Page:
In Sean T.C. O’Malley’s latest play, Robert William Kalanihiapo Wilcox is depicted in the latter part of his career, as the first Hawaiian delegate to congress. Unfortunately, since Hawaii is at that time a territory to the US, Wilcox’s position lacks a vote, and therefore any real power in Washington City. Wilcox’s Shot, a world premiere at Kumu Kahua Theatre (KKT)–and O’Malley’s third production featuring this historical character–gets inside the life of the man, exploring his relationships and his struggle to make a difference in the face of indifference, or worse.
You don’t have to know the history to understand the issues brought forth in Wilcox’s Shot–just pay attention. O’Malley places his protagonist in the political stew of 1901 America, exposing the complexities of race, place and gender relations.
Historical fact pulled from newspaper articles and other reliable sources, music and performance art of the period, and the suppositions of a talented imagination combine through a series of realistic and stylized scenes into a compelling drama. O’Malley’s dramaturgical prowess provides Director Brett T. Botbyl with a number of challenging opportunities.
The early scenes develop the playfully intimate relationship between Wilcox and his wife, Princess Theresa Owana Kaoheleani Laanui Wilcox, played by Danielle Zalopany, whose expressions throughout manage to convey quite a few unwritten words. This princess is beautiful and independent minded–a force to be reckoned with.
Albert Ueligitone stars as Wilcox, bringing to life a fully realized character, with genuine emotion, charisma and charm (and a really good mustache). A younger Ueligitone portrayed a younger Wilcox in O’Malley’s second play featuring the character, Island Skin Songs, when it premiered at KKT over a decade ago, which may explain why he knows this part inside and out. The passion of husband and wife–for one another and for their cause–ignites much of the tension.
The rest comes from the Wilcoxes’s interaction with other famous historical figures: Theodore and “Edie” Roosevelt; entertainer Bert Williams; and even anarchist Emma Goldman. Each historical character brings something important to the story.
O’Malley imagines Theodore and Edie, played by Tony Nickelsen and Jenn Thomas, as somewhat intimate acquaintances of the Wilcoxes. Nickelsen’s Roosevelt affects strength greater than he truly possesses and, though a good person at heart, is ultimately unable to stand up for his beliefs. Thomas commands–her husband and everyone watching–as the fan-wielding first wife. Their relationship provides a dramatic counterpoint to the Wilcoxes’s.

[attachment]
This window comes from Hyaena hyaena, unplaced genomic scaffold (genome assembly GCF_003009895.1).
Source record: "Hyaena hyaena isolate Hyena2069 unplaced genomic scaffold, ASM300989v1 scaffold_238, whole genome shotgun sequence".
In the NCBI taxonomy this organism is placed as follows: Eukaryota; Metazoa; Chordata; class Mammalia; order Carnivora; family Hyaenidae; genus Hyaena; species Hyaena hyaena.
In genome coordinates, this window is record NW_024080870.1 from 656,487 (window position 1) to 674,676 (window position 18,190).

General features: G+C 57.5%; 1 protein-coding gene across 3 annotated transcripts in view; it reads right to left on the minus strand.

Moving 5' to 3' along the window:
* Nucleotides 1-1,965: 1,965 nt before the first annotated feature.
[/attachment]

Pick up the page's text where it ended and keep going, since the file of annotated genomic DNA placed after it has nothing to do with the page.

Rikki Jo Hickey’s Emma Goldman is a chiding yet flirty “aunty” figure with a sharp Lithuanian tongue: “Don’t bet their trained monkey,” she warns. Her reappearance late in the play has a surreal quality, as though Wilcox, high on his stomach tonic Peruna, has possibly dreamt her up in his time of need.
Actors Troy M. Apostol, Scott Robertson and Jordan T. Savusa, each with two roles, provide remarkably authentic characters. Robertson’s Leon Czolgosz is flawlessly extreme. “I am a man of action too,” he says, in a show-stopping moment. Savusa’s Booker T. Washington exudes composure.
The relationship between performance and politics is a theme in Wilcox’s Shot–both politician and performer must play to the audience. Apostol’s Bert Williams–in a perspicaciously directed scene–makes the comparison shortly before the stage transitions to an out-of-time spotlight on the performer presenting the song “Nobody,” which speaks to the callousness of the era and the sad, solitary state of human existence.
Boxing is also used as a metaphor–sparring and shadow. The shadowboxing scenes deliver Wilcox’s frustration and are perfectly staged to complement his ineffectual petitions to congress. The sparring scenes between Wilcox and Roosevelt, brilliant in theory, fall flat in this staging. The realistic approachappears awkward and false.
Botbyl’s vision, as mentioned in his director’s note, of “sepia hues and faded newsprint” shows in the set, costume, and lighting designs, and the scenes end in a “freeze frame” evoking old photographs. Unfortunately, many of the scene changes take as long to manage as those old cameras probably took to change the film. Done in blackout, much inherent momentum dies in the dark.
Wilcox’s Shot will fascinate anyone with an interest in historical drama and the play should in no way be thought of as a nostalgic period piece. The complex relationship created between Wilcox and Roosevelt reveals the sticky entanglements of power, action and popular opinion. The final scene is a subtle dance, a culmination of ideas on what it means to be a patriot, a leader, a friend or maybe just a human being–someone striving to do something, to take a shot.